The Blitz






The mountains collect little snow, if any, during the winter. From the library balcony I can see on a cool, drizzly afternoon, a cloud pass through the Cascades and then reveal its peaks, dusted in snow like powdered sugar. Standing against a clear sky for only an hour or two, the white cover melts away and the land's natural gray greeness returns. Awakening oaks, maples, redbuds and alders are filling out nicely; spring needs little encouragement—just a few more minutes of daylight, and the blitz comes running.

The valley greens first. The brush along the creek fills out, promptly reconditioning the path with shadows and colored drops of red maids and polemonium. Crocus, tulips and daffodils around the house seem to pop up over night. Wild herbs and grasses stab through the damp dirt and open up in the sunlight. The mimosa even looks larger, the branches yield new sprouts and reach again for the upstairs window.

Spring colors blossom indoors as well. Tablecloths trade places: yellow and sky blue patterns come out where the standard off-white poly/cotton had lain the day before. In some cases spring-colored sheets and blankets, shower curtains and drapes are brought out. Windows are washed. Spring sunlight illuminates the indoor colors, makes the place look more like an ice-cream parlor than the wintery parlor of the Windsor & Sons' Memorial Chapel.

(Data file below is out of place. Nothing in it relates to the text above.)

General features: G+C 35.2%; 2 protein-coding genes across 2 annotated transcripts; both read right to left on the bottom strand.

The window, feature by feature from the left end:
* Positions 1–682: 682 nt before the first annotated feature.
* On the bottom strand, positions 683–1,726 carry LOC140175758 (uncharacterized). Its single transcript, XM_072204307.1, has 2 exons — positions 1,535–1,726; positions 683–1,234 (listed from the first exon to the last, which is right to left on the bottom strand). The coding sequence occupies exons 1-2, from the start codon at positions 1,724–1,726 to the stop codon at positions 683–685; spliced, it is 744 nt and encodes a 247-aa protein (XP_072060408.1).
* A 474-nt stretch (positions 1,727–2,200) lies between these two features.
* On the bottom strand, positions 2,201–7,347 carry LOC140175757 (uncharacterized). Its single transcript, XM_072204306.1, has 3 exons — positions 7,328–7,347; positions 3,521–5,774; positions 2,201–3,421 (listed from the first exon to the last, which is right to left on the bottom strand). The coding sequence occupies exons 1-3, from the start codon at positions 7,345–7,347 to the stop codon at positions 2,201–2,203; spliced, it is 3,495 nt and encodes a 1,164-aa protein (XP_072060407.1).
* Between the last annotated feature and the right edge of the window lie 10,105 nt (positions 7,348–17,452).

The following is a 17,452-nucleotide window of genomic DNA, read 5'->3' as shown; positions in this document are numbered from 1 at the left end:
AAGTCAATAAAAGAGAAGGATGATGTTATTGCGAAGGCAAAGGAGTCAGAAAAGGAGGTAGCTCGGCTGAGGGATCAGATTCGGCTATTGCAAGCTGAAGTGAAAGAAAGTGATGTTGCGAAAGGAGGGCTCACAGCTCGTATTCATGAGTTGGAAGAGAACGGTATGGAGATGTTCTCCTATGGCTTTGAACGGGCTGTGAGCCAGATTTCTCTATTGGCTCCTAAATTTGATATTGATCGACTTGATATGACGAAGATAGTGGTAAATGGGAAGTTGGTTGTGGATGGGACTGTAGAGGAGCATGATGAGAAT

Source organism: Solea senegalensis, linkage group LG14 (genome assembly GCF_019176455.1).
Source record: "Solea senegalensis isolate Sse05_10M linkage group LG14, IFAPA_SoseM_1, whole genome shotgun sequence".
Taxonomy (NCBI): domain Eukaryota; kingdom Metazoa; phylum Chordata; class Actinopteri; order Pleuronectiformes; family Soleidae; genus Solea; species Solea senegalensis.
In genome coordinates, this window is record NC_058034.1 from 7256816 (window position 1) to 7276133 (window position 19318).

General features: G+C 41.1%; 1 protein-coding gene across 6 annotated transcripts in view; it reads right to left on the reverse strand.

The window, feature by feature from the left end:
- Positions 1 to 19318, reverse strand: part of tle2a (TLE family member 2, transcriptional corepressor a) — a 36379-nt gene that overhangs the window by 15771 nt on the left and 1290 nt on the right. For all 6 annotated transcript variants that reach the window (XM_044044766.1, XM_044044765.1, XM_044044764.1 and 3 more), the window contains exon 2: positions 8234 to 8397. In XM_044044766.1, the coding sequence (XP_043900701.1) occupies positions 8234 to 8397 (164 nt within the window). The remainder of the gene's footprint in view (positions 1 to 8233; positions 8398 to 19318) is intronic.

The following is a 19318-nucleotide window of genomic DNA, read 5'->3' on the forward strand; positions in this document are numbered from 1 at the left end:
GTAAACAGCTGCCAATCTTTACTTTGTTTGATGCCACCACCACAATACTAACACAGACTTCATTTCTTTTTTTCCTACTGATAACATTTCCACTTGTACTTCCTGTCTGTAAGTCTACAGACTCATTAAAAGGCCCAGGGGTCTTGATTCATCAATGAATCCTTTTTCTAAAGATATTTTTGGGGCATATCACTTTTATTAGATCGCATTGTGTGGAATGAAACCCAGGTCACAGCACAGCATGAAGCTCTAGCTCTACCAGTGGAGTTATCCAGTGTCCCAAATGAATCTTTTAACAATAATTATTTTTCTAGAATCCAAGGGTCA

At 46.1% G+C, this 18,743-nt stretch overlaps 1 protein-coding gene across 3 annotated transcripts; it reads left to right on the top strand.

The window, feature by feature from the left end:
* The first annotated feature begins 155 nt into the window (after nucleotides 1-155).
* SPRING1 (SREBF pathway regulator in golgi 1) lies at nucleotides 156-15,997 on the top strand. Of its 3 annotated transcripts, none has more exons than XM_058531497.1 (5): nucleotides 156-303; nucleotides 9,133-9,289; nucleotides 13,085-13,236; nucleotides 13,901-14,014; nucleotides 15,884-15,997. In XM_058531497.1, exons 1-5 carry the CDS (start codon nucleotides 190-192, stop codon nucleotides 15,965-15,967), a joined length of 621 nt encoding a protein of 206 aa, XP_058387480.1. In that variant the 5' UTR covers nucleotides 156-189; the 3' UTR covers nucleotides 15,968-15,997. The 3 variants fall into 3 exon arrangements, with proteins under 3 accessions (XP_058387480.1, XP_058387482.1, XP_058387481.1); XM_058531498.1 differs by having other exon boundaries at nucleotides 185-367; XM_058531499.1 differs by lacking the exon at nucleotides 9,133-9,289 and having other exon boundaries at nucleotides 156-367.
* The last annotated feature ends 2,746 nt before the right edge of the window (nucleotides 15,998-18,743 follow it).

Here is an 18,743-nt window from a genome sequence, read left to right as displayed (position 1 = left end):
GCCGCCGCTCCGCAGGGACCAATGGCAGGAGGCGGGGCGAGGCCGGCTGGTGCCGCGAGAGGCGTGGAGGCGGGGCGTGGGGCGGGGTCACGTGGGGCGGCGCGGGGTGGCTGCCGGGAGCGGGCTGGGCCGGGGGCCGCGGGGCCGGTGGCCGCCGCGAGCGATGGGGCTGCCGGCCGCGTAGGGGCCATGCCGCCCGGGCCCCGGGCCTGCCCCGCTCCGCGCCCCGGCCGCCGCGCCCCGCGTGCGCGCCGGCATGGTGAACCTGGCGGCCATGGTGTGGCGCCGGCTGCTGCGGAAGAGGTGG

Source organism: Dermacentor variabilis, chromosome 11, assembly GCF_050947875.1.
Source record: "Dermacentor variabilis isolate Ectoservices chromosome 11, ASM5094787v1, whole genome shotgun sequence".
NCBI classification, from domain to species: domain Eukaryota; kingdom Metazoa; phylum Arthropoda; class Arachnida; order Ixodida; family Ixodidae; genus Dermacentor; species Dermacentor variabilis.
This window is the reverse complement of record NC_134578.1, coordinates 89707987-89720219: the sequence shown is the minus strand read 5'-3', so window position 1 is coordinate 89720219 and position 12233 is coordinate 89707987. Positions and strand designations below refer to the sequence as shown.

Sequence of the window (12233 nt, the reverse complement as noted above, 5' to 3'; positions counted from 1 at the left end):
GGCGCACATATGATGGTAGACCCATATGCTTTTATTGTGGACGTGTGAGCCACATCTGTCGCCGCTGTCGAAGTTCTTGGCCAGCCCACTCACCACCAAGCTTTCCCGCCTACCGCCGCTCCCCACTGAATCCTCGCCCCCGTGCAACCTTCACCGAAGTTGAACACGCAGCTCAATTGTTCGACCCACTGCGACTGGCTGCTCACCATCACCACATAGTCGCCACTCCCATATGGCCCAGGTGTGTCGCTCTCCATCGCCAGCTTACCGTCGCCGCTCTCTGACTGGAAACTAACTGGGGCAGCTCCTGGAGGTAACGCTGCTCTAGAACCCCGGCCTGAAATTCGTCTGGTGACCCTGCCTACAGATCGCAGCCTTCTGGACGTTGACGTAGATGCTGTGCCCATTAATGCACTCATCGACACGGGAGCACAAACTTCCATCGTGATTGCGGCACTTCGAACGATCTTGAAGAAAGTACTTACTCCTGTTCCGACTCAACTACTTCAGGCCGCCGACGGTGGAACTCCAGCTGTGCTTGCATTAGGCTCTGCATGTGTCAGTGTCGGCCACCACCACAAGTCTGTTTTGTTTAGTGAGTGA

The house is now ready for its first spring airing. And I am almost motivated to spring clean the house entirely. I'll open all the windows and doors within the house. The throw rugs I'll shake outside and drape over the hood of my car airing out itself in similar fashion on the driveway. I'll do a final load of long-sleeved laundry and box away my winter wardrobe until September when I'll probably toss it into the Goodwill drop box. Tomorrow, for that matter, I'll probably head north to Salem 's shopping malls to buy spring clothes no more tasteful or stylish than the ones now in the Goodwill drop box—just fresher.